Amoros Werner, a German juggler, is said to manipulate ten balls at a time, and leads all in this line. He handles them “singly,” that is, he throws one ball in the air at a time. Salerno is noted for being the originator of the changing colored lamps, and this is sufficient to win him a place in the juggling hall of fame. “Billy” Cromwell is the swiftest juggler in the world and works with a precision that is remarkable. He makes up as a girl and fools the audience completely. Chinko, “the original boy juggler,” was first to manipulate eight balls, and has since held a foremost place among jugglers. [Editor’s note: Click here to read more about Chinko.]
Selma Braatz is unquestionably the leading girl juggler of the world. She has kept to the same act for several years, but works gracefully, doing tricks which would be worthy of the sincere efforts of the sterner sex. Anita Bartling is second among lady jugglers and Lucy Gillette is probably third. [Editor’s note: Click here to read about Selma Braatz, Anita Bartling, and Lucy Gillette.]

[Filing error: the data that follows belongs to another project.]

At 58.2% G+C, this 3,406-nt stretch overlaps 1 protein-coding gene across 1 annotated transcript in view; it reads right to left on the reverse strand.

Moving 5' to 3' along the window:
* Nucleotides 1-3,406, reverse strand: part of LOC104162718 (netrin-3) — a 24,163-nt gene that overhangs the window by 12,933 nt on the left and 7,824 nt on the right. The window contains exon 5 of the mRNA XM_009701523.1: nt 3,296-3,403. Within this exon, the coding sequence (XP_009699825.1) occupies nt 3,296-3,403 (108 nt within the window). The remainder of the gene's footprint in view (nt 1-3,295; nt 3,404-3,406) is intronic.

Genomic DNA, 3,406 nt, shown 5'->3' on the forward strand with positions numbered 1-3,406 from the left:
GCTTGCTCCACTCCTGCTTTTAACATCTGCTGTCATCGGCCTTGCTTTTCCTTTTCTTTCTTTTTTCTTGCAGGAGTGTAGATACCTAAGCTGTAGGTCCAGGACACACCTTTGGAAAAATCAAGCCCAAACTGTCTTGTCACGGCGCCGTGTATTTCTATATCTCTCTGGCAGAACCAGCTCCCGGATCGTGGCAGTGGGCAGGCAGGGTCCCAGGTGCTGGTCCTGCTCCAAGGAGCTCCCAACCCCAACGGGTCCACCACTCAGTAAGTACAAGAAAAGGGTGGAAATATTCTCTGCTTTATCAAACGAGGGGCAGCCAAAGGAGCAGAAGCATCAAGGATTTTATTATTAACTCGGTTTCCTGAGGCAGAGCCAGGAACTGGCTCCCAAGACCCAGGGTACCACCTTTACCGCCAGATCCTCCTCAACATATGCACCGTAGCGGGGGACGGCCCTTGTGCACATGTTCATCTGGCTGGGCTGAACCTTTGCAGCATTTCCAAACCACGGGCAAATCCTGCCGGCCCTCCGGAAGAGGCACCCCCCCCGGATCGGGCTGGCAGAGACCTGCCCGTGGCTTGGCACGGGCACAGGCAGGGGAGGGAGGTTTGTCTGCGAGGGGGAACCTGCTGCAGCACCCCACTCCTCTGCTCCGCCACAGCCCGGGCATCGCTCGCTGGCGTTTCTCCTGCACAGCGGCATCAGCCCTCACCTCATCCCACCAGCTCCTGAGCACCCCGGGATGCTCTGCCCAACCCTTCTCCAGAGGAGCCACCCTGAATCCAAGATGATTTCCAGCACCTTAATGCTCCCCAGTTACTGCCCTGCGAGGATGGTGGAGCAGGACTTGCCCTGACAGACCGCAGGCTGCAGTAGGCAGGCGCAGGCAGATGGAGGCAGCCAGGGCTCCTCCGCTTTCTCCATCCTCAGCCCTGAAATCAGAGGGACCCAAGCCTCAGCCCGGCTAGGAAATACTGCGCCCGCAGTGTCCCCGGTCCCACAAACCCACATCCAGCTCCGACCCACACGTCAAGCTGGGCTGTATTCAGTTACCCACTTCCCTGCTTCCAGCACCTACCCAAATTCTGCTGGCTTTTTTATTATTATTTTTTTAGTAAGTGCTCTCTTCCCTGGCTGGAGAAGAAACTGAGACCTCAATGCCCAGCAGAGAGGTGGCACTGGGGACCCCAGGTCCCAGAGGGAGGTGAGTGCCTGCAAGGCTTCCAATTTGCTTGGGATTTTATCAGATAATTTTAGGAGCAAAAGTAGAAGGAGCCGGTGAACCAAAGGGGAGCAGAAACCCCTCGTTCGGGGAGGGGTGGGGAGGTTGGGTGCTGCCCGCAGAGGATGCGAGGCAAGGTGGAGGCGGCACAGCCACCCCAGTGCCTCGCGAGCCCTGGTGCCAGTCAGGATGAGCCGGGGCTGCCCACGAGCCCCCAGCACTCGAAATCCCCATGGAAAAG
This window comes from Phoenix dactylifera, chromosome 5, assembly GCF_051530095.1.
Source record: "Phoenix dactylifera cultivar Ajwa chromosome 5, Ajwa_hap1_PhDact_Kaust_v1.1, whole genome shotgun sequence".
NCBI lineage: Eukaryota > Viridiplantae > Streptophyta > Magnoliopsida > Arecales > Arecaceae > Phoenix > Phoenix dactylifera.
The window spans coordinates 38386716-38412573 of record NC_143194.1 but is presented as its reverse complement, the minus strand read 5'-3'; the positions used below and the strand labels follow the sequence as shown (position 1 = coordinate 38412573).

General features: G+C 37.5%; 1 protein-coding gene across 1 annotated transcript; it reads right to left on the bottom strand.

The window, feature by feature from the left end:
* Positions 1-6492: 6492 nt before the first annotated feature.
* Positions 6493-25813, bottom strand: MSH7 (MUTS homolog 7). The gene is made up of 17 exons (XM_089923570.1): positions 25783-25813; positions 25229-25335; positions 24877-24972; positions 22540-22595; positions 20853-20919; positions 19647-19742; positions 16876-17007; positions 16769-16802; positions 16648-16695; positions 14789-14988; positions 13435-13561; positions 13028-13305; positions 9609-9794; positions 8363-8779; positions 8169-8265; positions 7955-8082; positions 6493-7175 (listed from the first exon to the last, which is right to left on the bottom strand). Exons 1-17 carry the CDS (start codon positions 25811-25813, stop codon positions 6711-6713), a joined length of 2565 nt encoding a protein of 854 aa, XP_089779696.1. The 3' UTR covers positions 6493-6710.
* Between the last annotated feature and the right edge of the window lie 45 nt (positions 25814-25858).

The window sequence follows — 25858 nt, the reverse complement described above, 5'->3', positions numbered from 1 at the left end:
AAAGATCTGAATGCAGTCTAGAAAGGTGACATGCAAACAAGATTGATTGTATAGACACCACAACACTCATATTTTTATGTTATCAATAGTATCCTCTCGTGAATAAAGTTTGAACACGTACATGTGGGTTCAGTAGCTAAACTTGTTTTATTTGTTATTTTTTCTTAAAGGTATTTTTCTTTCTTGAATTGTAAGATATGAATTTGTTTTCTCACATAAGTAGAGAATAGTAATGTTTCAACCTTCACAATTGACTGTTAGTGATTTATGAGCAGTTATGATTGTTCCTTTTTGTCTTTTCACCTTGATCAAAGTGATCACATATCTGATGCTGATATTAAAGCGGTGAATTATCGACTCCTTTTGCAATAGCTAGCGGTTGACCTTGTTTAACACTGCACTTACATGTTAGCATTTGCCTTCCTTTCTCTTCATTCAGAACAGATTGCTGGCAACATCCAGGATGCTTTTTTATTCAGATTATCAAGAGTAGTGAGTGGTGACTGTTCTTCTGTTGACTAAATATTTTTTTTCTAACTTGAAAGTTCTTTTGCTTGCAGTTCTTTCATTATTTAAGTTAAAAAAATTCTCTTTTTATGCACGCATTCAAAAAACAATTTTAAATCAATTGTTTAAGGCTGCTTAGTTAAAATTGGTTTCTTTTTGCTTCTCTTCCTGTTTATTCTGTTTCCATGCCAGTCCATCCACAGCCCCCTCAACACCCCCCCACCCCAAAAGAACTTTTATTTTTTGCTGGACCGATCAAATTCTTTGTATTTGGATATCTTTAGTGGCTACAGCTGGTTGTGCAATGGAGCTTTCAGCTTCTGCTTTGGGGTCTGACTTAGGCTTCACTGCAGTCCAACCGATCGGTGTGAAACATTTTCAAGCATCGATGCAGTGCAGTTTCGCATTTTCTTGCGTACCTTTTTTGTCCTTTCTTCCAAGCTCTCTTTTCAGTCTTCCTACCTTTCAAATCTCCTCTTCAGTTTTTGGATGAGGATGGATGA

Morris Cronin, who was formerly acknowledged to be the best single club juggler in every way, is getting away from that kind of work, as he claims that it is practically impossible to secure real two-a-day recognition with a club act, pure and simple. He says the powers will take an act which has clubs as its basic principle and acting on this theory has gotten into the novelty class with his present act. He uses black art effects and other devices and has brought his act to electric light fame. [Editor’s note: Click here to learn more about Morris Cronin.]
Morris Cronin, courtesy of the Erik Åberg Collection
Redford & Winchester have been the leading comedy juggling team of vaudeville for some years. The straight man does some fine juggling and the comedian is a dandy clown. In addition they have prop stuff which is very funny.
Paul Le Croix is credited with being the originator of the bouncing hat trick. He stumbled on the trick by accident, but being quick to take advantage of an opportunity, advertised it judiciously and won a place with the two-a-day acts. [Editor’s note: Click here to learn more about Paul Le Croix.]
Paul Le Croix
Archie Onri is practicing several new tricks and will have an unusually big act the coming season, on the order of the display of Sylvester Schaefer.
Lawton is the best of them all when it comes to juggling balls from the forehead to the knees and the foot. He does some remarkable tricks of this nature. His cannon ball juggling is good, and he catches them on the back of his neck from a higher throw than anyone else.